The hydrodynamic theoryThis theory proposes that: StimuliDisplacement of fluid that exists in the dentinal tubules Activates the nerve endings present in the dentin or pulp
The displacement ofthe tubule contentsis rapid enough todeform nerve fiber inpulp or predentin ordamage odontoplastcell. Both of theseeffects appearcapable of producingpain.
Etiology and predisposing factorsThe primary underlying cause for DH is exposeddentin tubules Loss of covering periodontal structuresDentin may beexposed by: Loss of enamel
The area of recession that has developed due to a combinationof age-related changes, and history of gum disease (light blue).The dark blue area has a white filling which may have beenplaced there to treat dentine hypersensitivity.
Common Reasons for Gingival Recession1. Inadequate attached gingiva2. Prominent roots3. Toothbrush abrasion4. Pocket reduction periodontal surgery5. Oral habits resulting in gingival laceration, i.e., traumatic tooth picking eating hard foods6. Excessive tooth cleaning7. Excessive flossing8. Gingival loss secondary to specific diseases, i.e. periodontitis, herpetic gingivostomatitis9. Crown preparation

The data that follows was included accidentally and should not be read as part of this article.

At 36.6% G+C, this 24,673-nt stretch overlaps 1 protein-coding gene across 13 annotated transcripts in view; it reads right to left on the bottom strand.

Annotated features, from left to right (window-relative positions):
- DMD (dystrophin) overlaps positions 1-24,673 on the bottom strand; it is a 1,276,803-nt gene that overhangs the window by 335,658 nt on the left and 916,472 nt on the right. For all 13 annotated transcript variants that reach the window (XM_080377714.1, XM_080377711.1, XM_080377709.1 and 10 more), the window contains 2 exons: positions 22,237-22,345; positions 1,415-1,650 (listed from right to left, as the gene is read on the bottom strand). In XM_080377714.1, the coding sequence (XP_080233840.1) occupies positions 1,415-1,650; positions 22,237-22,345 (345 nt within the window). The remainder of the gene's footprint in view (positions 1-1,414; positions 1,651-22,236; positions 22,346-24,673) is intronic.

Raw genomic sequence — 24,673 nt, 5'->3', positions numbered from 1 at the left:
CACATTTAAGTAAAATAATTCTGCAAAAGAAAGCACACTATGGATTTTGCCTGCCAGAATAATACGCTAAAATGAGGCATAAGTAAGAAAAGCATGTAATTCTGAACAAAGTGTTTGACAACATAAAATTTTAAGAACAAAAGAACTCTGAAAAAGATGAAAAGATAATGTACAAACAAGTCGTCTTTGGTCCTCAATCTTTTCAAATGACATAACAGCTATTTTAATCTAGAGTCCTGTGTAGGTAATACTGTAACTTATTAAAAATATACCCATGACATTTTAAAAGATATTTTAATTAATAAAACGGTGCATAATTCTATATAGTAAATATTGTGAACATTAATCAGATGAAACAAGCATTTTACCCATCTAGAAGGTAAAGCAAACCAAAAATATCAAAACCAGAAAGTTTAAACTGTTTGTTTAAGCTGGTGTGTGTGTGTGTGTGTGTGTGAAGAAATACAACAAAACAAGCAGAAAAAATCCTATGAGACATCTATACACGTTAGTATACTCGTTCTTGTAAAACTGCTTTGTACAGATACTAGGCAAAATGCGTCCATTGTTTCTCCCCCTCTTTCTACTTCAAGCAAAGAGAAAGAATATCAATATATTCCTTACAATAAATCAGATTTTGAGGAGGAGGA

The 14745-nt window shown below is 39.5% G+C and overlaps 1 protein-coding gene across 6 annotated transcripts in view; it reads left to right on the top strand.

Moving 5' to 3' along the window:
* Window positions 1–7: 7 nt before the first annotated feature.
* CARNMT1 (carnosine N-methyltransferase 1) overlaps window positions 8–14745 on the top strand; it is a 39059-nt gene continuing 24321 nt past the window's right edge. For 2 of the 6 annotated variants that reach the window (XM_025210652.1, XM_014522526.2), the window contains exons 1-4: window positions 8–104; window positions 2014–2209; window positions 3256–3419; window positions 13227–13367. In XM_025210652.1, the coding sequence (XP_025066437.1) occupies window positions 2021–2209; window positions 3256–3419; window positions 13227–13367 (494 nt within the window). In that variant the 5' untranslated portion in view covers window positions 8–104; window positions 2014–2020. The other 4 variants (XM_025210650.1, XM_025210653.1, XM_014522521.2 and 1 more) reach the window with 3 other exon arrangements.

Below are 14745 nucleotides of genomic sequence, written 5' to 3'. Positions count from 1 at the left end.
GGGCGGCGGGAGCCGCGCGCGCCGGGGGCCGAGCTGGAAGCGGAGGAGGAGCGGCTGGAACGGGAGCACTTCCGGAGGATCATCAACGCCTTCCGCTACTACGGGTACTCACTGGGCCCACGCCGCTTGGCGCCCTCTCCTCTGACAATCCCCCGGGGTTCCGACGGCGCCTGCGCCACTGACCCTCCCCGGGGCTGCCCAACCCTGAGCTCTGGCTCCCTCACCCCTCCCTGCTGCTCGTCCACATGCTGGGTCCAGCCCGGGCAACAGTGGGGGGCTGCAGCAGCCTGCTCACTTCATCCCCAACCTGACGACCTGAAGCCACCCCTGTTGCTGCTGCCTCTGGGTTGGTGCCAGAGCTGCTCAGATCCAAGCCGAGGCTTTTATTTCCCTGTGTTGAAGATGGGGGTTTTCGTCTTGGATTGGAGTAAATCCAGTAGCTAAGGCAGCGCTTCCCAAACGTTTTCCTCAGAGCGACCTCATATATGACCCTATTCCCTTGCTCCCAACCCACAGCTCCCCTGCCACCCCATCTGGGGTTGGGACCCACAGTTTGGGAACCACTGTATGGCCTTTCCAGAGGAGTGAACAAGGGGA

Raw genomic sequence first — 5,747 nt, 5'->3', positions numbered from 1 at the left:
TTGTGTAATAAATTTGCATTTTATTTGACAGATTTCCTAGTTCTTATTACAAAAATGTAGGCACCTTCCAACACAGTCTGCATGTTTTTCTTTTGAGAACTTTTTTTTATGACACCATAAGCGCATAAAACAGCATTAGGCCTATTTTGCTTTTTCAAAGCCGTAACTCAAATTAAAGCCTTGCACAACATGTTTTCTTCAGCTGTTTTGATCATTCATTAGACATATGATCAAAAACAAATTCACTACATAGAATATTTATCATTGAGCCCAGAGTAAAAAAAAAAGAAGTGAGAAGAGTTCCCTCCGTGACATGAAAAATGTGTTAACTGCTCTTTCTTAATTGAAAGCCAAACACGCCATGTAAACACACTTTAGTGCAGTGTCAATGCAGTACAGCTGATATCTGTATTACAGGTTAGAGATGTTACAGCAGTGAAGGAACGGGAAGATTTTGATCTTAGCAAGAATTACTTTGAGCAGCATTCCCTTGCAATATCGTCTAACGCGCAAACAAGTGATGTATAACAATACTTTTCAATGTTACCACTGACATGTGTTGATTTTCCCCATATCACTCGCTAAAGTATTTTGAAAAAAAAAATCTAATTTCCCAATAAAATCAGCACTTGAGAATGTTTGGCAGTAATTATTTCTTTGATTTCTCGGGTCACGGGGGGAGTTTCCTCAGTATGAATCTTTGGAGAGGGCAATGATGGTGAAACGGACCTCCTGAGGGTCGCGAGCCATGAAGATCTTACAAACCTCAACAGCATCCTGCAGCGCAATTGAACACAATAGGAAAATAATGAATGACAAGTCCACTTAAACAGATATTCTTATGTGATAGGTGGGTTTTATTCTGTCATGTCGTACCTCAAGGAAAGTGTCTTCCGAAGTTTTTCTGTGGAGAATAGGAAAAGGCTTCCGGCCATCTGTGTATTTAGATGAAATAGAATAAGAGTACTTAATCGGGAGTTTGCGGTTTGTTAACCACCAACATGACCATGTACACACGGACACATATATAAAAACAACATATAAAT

Causes of loss of enamel: Erosion. Attrition. Abrasion.
anatomical characteristics in the regionof cementum–enamel junction (CEJ), overlapping edge-to-edge not form a junction
Diagnosis The pain arising from DH is extremely variablein character, ranging in intensity from milddiscomfort to extreme severity. The degree of pain varies in different teeth andin different persons. It may emanate from one tooth or several teethand it is sometimes felt in all quadrants of the jaws
Most patients describe the pain arising fromDH as being rapid in onset, sharp incharacter, and of short duration ( the characterof pain doesnt outlast the stimulus). The pain is intensified by thermalchanges, sweet, sour, scratching the dentine.
Diagnosis and treatmentMaking the proper diagnosis is the first step inassisting your patients suffering from dentinhypersensitivity.